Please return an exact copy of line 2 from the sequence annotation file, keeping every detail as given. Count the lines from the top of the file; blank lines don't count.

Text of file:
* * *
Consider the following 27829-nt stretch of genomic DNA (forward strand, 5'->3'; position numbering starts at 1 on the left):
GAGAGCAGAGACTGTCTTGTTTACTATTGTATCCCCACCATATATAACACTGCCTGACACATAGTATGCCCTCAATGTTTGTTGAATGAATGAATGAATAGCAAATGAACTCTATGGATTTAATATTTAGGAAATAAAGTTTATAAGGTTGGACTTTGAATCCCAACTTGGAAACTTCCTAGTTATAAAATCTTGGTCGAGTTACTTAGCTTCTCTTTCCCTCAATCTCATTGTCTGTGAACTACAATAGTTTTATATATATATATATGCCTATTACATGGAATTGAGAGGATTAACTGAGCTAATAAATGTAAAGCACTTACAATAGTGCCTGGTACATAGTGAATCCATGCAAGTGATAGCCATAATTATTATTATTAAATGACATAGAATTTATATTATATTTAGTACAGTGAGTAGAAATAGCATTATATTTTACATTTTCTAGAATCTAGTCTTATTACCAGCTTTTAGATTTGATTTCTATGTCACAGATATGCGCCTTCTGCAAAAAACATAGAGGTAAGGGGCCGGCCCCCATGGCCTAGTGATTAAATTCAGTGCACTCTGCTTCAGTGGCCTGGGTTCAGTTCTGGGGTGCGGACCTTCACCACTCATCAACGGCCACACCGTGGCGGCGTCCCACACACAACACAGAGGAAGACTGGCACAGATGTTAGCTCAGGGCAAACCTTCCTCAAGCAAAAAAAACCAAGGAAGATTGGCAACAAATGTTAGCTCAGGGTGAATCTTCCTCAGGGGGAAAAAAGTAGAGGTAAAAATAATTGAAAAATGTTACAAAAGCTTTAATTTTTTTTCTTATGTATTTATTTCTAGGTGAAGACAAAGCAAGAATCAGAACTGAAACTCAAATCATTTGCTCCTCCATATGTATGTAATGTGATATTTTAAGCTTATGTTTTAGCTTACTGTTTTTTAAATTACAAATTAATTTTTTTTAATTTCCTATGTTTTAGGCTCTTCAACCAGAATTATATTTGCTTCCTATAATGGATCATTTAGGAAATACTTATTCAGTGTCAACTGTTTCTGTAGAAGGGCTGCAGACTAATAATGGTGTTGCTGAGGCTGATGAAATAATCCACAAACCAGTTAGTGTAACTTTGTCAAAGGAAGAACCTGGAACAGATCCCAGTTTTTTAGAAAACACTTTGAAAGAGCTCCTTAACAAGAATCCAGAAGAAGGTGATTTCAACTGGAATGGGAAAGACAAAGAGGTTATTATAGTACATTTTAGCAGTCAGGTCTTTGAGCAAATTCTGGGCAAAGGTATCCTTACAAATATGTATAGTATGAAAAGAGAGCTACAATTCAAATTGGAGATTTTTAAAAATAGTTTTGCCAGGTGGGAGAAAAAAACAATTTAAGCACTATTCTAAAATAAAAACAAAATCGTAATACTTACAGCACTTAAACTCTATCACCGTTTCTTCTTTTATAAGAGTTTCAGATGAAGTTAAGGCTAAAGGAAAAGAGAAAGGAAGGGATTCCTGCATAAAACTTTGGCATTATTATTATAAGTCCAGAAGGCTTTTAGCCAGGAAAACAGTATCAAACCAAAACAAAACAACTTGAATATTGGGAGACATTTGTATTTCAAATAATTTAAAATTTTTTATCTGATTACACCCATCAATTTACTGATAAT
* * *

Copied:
GAGAGCAGAGACTGTCTTGTTTACTATTGTATCCCCACCATATATAACACTGCCTGACACATAGTATGCCCTCAATGTTTGTTGAATGAATGAATGAATAGCAAATGAACTCTATGGATTTAATATTTAGGAAATAAAGTTTATAAGGTTGGACTTTGAATCCCAACTTGGAAACTTCCTAGTTATAAAATCTTGGTCGAGTTACTTAGCTTCTCTTTCCCTCAATCTCATTGTCTGTGAACTACAATAGTTTTATATATATATATATGCCTATTACATGGAATTGAGAGGATTAACTGAGCTAATAAATGTAAAGCACTTACAATAGTGCCTGGTACATAGTGAATCCATGCAAGTGATAGCCATAATTATTATTATTAAATGACATAGAATTTATATTATATTTAGTACAGTGAGTAGAAATAGCATTATATTTTACATTTTCTAGAATCTAGTCTTATTACCAGCTTTTAGATTTGATTTCTATGTCACAGATATGCGCCTTCTGCAAAAAACATAGAGGTAAGGGGCCGGCCCCCATGGCCTAGTGATTAAATTCAGTGCACTCTGCTTCAGTGGCCTGGGTTCAGTTCTGGGGTGCGGACCTTCACCACTCATCAACGGCCACACCGTGGCGGCGTCCCACACACAACACAGAGGAAGACTGGCACAGATGTTAGCTCAGGGCAAACCTTCCTCAAGCAAAAAAAACCAAGGAAGATTGGCAACAAATGTTAGCTCAGGGTGAATCTTCCTCAGGGGGAAAAAAGTAGAGGTAAAAATAATTGAAAAATGTTACAAAAGCTTTAATTTTTTTTCTTATGTATTTATTTCTAGGTGAAGACAAAGCAAGAATCAGAACTGAAACTCAAATCATTTGCTCCTCCATATGTATGTAATGTGATATTTTAAGCTTATGTTTTAGCTTACTGTTTTTTAAATTACAAATTAATTTTTTTTAATTTCCTATGTTTTAGGCTCTTCAACCAGAATTATATTTGCTTCCTATAATGGATCATTTAGGAAATACTTATTCAGTGTCAACTGTTTCTGTAGAAGGGCTGCAGACTAATAATGGTGTTGCTGAGGCTGATGAAATAATCCACAAACCAGTTAGTGTAACTTTGTCAAAGGAAGAACCTGGAACAGATCCCAGTTTTTTAGAAAACACTTTGAAAGAGCTCCTTAACAAGAATCCAGAAGAAGGTGATTTCAACTGGAATGGGAAAGACAAAGAGGTTATTATAGTACATTTTAGCAGTCAGGTCTTTGAGCAAATTCTGGGCAAAGGTATCCTTACAAATATGTATAGTATGAAAAGAGAGCTACAATTCAAATTGGAGATTTTTAAAAATAGTTTTGCCAGGTGGGAGAAAAAAACAATTTAAGCACTATTCTAAAATAAAAACAAAATCGTAATACTTACAGCACTTAAACTCTATCACCGTTTCTTCTTTTATAAGAGTTTCAGATGAAGTTAAGGCTAAAGGAAAAGAGAAAGGAAGGGATTCCTGCATAAAACTTTGGCATTATTATTATAAGTCCAGAAGGCTTTTAGCCAGGAAAACAGTATCAAACCAAAACAAAACAACTTGAATATTGGGAGACATTTGTATTTCAAATAATTTAAAATTTTTTATCTGATTACACCCATCAATTTACTGATAAT